Publish Date: July 13, 2013
Pages: 266 pages
Summary: With the suicide of her best friend, burned-out rock star Nikki Velvet came face-to-face with death, and she’d do anything not to face it again. When a mysterious stranger offers her immortality, she believes she’s found what she’s been searching for, but it’s nothing like she’s imagined ….
Sylvan, the beautiful stranger who’d promised to make her a vampire, turned out to be all too human. He keeps his promise — but only to leave her weak, helpless, and addicted to his blood.
Now, trapped in her new life with him — and with Paul, the vampire she’s replaced as Sylvan’s favorite — Nikki struggles to rise above Sylvan’s control and Paul’s jealousy, and to find a way out with the help from the ghosts of her past.
But it might not be so simple. When Sylvan risks the retribution of the enigmatic Shadow Market, Nikki has to find her own fate, before time runs out for all of them ….
STILL LIFE is a story of loss, isolation, the things we mistake for love, and the way back out of the dark. (Source: Amazon product description.)
Short Version: Easily the most entertaining, thought-provoking vampire novel I’ve ever read. Run, don’t walk, to buy it.
Longer Version: My disclaimer on this one is as short as it is important: I came to this book, gifted to me by the author, with about as fresh a perspective as it’s possible to have in reading fiction. I have no strong opinions one way or the other about vampire novels. (I’ve enjoyed a couple of Anne Rice’s Lestat novels, loathe Twilight, like Stoker’s Dracula and am completely ignorant of most of what else is out there.) Beyond the product description, I knew almost nothing about this book or its author, and had no pre-conceived notions on what it was going to be like.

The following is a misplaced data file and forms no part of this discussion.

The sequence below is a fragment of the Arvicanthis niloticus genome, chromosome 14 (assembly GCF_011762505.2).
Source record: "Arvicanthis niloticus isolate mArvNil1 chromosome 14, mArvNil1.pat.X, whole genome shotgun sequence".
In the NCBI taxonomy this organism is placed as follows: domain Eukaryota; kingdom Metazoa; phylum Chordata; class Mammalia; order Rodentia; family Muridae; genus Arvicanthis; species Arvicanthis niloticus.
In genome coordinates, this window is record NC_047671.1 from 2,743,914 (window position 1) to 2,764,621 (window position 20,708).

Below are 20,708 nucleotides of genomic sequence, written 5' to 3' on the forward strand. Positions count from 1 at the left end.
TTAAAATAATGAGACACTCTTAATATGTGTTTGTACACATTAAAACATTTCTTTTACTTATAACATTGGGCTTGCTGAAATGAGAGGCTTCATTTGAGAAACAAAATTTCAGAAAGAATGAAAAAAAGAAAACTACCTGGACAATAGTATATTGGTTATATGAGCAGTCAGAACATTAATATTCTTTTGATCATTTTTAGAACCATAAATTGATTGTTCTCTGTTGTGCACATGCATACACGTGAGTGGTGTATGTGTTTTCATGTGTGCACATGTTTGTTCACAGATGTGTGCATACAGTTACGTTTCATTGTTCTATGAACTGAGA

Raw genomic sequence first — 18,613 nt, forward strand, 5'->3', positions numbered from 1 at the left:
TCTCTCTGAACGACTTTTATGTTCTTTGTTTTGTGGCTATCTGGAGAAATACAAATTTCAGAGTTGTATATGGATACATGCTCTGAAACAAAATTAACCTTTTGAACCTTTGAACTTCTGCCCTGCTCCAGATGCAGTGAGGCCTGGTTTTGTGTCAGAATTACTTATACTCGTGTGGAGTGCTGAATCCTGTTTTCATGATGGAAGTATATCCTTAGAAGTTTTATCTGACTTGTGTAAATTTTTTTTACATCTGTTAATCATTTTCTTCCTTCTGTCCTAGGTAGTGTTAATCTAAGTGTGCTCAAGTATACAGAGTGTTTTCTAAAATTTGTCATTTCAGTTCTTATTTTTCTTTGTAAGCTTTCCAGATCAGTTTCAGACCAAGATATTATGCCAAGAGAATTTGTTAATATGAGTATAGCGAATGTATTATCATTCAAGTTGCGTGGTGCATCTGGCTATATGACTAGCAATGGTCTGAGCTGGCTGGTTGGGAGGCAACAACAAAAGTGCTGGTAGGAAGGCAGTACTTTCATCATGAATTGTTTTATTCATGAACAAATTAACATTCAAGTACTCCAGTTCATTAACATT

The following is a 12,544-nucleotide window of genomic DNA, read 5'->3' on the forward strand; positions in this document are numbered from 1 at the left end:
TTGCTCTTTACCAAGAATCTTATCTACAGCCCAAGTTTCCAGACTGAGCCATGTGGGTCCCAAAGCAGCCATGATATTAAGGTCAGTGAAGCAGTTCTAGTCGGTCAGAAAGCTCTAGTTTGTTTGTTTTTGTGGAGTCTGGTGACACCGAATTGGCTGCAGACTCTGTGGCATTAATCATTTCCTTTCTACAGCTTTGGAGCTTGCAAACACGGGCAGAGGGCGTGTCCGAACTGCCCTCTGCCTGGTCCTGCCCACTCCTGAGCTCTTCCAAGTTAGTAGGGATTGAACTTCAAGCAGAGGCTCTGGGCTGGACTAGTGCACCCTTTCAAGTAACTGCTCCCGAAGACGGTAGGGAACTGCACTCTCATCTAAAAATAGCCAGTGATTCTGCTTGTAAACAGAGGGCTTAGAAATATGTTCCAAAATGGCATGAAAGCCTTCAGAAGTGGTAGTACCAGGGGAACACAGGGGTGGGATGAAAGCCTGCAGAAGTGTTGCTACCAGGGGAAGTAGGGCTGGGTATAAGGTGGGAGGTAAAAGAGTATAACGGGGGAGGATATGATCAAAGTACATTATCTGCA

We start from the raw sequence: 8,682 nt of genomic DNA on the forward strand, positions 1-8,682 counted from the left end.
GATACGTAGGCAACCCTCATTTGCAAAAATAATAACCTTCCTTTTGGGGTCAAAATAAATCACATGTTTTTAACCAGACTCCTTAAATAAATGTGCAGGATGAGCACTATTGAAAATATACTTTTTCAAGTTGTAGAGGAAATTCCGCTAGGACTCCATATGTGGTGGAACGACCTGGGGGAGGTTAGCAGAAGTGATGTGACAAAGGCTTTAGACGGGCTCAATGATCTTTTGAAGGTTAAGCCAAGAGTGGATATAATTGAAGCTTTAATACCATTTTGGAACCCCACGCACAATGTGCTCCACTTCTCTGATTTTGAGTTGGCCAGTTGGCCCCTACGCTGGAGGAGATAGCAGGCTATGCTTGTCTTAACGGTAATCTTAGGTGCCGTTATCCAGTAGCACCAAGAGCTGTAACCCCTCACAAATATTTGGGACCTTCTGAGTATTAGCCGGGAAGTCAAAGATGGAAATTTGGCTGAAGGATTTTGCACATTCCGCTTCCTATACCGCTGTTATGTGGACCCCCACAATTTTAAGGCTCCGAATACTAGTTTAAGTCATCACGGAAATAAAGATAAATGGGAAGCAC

What is it like? It’s extraordinary.
Montoure’s character work is exceptional, and definitely a centrepiece for the novel. Looming large in the story is Randall Sylvan (his first name is mentioned only once), the beautiful, mysterious stranger who promises to turn protagonist Nikki Velvet into a vampire. The thing is, Sylvan’s not actually a vampire. He’s a pretentious, selfish, weak, abusive prick and a lot of other things, but a vampire? Nope.